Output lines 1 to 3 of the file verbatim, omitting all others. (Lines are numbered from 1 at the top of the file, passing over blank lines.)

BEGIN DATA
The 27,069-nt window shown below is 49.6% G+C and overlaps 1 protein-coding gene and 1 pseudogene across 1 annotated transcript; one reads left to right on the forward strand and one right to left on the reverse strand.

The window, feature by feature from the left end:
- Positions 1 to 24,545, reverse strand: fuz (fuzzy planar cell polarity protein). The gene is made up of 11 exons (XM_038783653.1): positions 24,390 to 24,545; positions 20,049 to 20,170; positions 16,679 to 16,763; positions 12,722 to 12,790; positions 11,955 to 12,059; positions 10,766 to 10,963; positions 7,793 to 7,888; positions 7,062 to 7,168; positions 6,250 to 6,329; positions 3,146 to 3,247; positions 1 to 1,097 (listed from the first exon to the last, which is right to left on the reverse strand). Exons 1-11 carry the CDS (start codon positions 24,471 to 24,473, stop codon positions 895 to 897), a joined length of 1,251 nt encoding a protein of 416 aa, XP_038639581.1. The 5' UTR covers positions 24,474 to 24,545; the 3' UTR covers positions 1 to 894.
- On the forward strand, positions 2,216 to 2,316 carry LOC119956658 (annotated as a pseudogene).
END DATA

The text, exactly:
The 27,069-nt window shown below is 49.6% G+C and overlaps 1 protein-coding gene and 1 pseudogene across 1 annotated transcript; one reads left to right on the forward strand and one right to left on the reverse strand.

The window, feature by feature from the left end:
- Positions 1 to 24,545, reverse strand: fuz (fuzzy planar cell polarity protein). The gene is made up of 11 exons (XM_038783653.1): positions 24,390 to 24,545; positions 20,049 to 20,170; positions 16,679 to 16,763; positions 12,722 to 12,790; positions 11,955 to 12,059; positions 10,766 to 10,963; positions 7,793 to 7,888; positions 7,062 to 7,168; positions 6,250 to 6,329; positions 3,146 to 3,247; positions 1 to 1,097 (listed from the first exon to the last, which is right to left on the reverse strand). Exons 1-11 carry the CDS (start codon positions 24,471 to 24,473, stop codon positions 895 to 897), a joined length of 1,251 nt encoding a protein of 416 aa, XP_038639581.1. The 5' UTR covers positions 24,474 to 24,545; the 3' UTR covers positions 1 to 894.